Conflict of interest rules for the medical community have been in the spotlight lately, though they typically center around rules that prohibit or restrict physicians from enjoying lunch on behalf of a pharmaceutical company or stocking their office with pens. A new study conducted by researchers from the University of Pittsburgh School of Medicine and published in the British Medical Journal recently decided to look at conflicts of interest from a different perspective: they looked at how many for-profit healthcare company positions were occupied by people with academic affiliations.
These researchers analyzed public disclosures of all publicly traded United States healthcare companies listed in the NASDAQ and NYSE in January 2014 that specialized in pharmaceuticals, biotechnology, medical equipment, and providing healthcare services. The researchers defined an academic medical or research affiliation as “a formal position at a US medical school, affiliated teaching hospital, or health system; overseeing research university; or medical research institute with a medical school partnership” and they further classified individuals with academic affiliations as either leaders, professors, or trustees, as each group holds a different set of responsibilities to their academic institutions that pose unique conflicts with their obligations as for profit company directors.
The study found that 41% of the companies surveyed had one or more academically affiliated board of directors members in 2013. Several of those board of directors members held positions on more than one company’s board of directors: the study found that 279 academically affiliated directors held a total of 309 healthcare directorships, which is less than 10 percent of all total healthcare directorships.
Over half of academically affiliated directorships were held by individuals with clinical training, predominately in internal medicine or related subspecialties, the most common of which were general internal medicine, cardiology, and oncology.
The compensation these academically affiliated board of directors members received for their board of director position varied widely, ranging from zero dollars to over one million dollars, with the median compensation being $193,000. In addition to their monetary compensation, many board of directors members received major stock in their company.
After looking at all of the data, study co-author Timothy Anderson, MD, does not believe that the existence of academically affiliated board of directors members is necessarily a problem in and of itself. Instead, he thinks that it simply poses legitimate questions for initiating a discussion about conflict of interest with academic institutions, healthcare companies, and their interrelationships.
When questioned about the link and possible problems, Dr. Anderson stated, "Our view is not to pass judgment. We wanted to paint that landscape of how diverse these sorts of relationships are. Some may be quite beneficial and some might be quite concerning, but until we really understand what relationships exist, it is hard for the medical and academic community to have a good discussion about what we should do to minimize the risks and maximize the benefits of these collaborations." He continued on, noting that a one-size-fits-all approach will not work to manage all of the relationships, but instead, a more open approach is warranted to avoid losing the public’s trust.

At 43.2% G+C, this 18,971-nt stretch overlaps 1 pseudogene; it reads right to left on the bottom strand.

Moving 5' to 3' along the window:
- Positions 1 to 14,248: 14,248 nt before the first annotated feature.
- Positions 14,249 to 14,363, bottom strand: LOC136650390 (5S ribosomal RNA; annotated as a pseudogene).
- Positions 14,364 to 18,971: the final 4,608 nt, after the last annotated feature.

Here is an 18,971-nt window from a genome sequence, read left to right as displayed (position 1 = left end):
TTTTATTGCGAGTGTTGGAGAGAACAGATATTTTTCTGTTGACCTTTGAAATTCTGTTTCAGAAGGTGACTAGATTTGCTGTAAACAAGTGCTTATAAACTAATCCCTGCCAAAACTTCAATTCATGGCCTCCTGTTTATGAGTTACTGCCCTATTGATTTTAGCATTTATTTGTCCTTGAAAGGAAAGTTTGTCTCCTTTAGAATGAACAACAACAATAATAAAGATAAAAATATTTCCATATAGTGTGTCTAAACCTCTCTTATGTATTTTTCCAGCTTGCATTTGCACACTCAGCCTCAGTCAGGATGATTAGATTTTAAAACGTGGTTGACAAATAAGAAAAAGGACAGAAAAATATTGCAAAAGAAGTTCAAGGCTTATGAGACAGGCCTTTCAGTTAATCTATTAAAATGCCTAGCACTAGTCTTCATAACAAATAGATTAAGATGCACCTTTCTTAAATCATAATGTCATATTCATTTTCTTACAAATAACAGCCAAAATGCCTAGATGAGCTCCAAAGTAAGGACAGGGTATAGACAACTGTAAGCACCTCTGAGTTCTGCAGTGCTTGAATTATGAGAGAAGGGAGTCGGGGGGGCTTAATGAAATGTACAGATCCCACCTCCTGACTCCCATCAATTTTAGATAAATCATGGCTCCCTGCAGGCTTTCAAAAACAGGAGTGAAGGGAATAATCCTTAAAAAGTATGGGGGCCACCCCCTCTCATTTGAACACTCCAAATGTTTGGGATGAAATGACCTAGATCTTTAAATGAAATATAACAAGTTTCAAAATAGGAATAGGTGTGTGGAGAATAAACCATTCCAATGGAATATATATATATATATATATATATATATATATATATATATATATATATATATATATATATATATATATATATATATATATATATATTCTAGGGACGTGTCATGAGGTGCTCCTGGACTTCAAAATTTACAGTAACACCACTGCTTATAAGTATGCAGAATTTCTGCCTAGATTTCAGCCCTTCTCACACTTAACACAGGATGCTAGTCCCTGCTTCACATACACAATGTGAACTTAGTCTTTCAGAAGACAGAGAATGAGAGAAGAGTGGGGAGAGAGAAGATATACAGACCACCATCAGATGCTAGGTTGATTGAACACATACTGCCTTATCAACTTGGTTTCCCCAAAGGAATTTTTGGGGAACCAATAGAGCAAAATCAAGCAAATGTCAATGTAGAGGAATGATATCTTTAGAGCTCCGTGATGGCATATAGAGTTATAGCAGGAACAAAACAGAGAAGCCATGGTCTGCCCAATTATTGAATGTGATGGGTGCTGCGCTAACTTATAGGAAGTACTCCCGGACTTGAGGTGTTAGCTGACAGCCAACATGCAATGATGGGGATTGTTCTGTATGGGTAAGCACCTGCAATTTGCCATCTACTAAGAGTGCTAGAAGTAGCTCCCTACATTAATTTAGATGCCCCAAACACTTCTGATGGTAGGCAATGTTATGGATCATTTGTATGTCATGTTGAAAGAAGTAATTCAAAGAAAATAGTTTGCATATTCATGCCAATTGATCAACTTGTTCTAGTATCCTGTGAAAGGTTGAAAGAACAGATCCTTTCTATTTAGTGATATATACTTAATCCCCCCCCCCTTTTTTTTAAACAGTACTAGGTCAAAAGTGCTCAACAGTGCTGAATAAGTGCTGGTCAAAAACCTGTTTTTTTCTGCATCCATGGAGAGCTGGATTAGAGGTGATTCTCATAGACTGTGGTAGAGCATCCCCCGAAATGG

Anderson thinks that the way the Sunshine Act solely focuses on physicians and attempts to expose their minute financial interests might be misguided and results in oversight of academic professionals and their loyalties. The study focused on the fact that academics who sit on the board of a for-profit company have duties of loyalty both to the academic organization that employs them, as well as to the shareholders of the company whose board they sit on. The concern of the study and the researchers behind it are that those loyalties have the opportunity to conflict at times, placing the academic board member in a precarious position.
The study acknowledged that “there is no doubt that collaboration between academic institutions and industry has led to profoundly important clinical trials, drug development, and translational research initiatives, although the role and necessity of academically affiliated directors in facilitating these projects is unclear and undocumented” and that academic institutions can benefit from having their staff members and faculty as representatives in corporate board rooms, forging fundraising or research partnerships.
The study further recognized that one of the difficulties in developing guidelines to monitor the competing interests is that the potential harms vary depending on the individual’s primary academic duties. Certain academics may be in a position, both academically and professionally as a board of director, to balance the potential conflicts of interest and will successfully benefit both organizations with their knowledge and expertise.
However, because the end result of the study advocates for “additional review, regulation, and, in some cases, prohibition when conflicts cannot be reconciled,” it is worth keeping an eye on potential movement in this area. It is likely only a matter of time before someone, or a group of people, speak up and ask for more strict regulation on academics who serve as a member of the board of directors for for-profit companies. This would be unfortunate as both organizations can benefit from the other in expertise and developing much needed cures.